I've found no new evidence to change my opinion, offered in the December 2018 Roundtable, that Raymond Daves was not on board Yorktown at Coral Sea and Midway and was not a survivor rescued by Hughes after the battle.

Best wishes,

Medal of Honor for VT-8

From Den Reilly
February 12, 2020

I have a copy of "THE MAGNIFICENT MITSCHER." Page 136 states that Mitscher nominated the entire squadron (VT-8) for the MOH in his Action Report to Nimitz. I'm guessing that this isn't very helpful to you, but decided to send it anyway.

Best Regards,
Den Reilly

Editors Note:  Thank you.  Anything is helpful.  The after action report seems to be the only time he sent a recommendation for medals.  I have found no other reference.

My father 6th Defense Batl Midway

From Michael Stettner
February 19, 2020

My father was served with the 6th Def Batl and participated in the Battle of Midway.

He was a .50 cal machine gunner and responsible for shooting down 1 and perhaps 2 Japanese aircraft attempting to shoot down American damaged planes on landing approach at Midway.

He never spoke very little about his WWII experience and when he did his memory wasn’t as clear. I’m trying to gather as much information as possible. If you have any information on the 6th Defense Batl I would appreciate a return email.

His name his Harold Edward Stettner

Thank you.
Michael Stettner

Midway movies

From Barrett Tillman
February 24, 2020

2011 Japanese film and an excerpt from the current BOM film (evidently the Kwaj attack complete with mountains and BB.)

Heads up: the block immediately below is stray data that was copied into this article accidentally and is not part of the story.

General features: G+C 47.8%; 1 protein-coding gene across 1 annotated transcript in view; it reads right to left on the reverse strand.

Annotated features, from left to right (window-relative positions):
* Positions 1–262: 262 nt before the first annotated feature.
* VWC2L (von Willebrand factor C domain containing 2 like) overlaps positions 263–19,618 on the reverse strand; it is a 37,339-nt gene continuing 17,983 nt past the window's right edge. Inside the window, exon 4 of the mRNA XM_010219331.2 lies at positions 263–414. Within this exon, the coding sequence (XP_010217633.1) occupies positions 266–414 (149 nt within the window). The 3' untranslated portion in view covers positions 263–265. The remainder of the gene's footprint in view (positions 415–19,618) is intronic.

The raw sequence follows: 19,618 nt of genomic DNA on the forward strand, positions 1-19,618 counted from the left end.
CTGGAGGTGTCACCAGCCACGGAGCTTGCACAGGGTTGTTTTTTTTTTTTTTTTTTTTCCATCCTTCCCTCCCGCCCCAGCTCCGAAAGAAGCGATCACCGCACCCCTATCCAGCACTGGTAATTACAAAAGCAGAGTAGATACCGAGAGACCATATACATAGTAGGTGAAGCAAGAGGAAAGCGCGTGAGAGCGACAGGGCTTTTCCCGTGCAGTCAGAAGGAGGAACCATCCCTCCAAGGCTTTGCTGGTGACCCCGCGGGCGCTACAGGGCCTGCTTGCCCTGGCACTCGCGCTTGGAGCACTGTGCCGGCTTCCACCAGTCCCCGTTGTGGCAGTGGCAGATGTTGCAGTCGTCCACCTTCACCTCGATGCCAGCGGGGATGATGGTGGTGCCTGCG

A scene from the 2011 film Isoroku Yamamoto

BOMers will of course note the standard fare of full deckloads of IJN a/c as the SBDs roll in. But IMO the CGI is not bad for 9 years ago...

(Sidebar: if I didn't rant about it before, I'll do so now. Absolutely every Americanfightingman flies with his chin strap undone. Anybody who's flown in an open cockpit for 3 minutes knows better sheesh.)

Editors Note: I had come across the clip earlier this month and watched it.  Pretty good.  CGI I think is better in some aspects than the current movie.

Tom Evans

From Mike Rogers
February 29, 2020

It is with sadness that I pass along the news that Tom Evans, my father-in-law, and youngest brother of Ens. Bill Evans from Torpedo Squadron 8, passed away on February 15, 2020 at his home in Traverse City Michigan.

I know that Tom had many interactions with the members of the Midway Round Table and his study and work on Midway and especially the heroic men of VT-8 was an endeavor close to his heart and brought him much satisfaction and joy.

Mike Rogers

Midway battle star

From Barrett Tillman
March 10, 2020

Anybody have a line on what The Official Policy was? I sorta recall (but cannot find) a notice that every uniformed person in the Territory of Hawaii on 4-7 June 42 was eligible for a BOM star. Recently found a couplae websites detailing the hewge, vast, cosmic, contradictions and stupidities in various commands' applications of The Regs for Silver Star, DFC and AM. Long ago there was a b-i-g usaf site covering the entire non-MoH gong flail including/especially DSCs but it's a dead link.

Barrett sends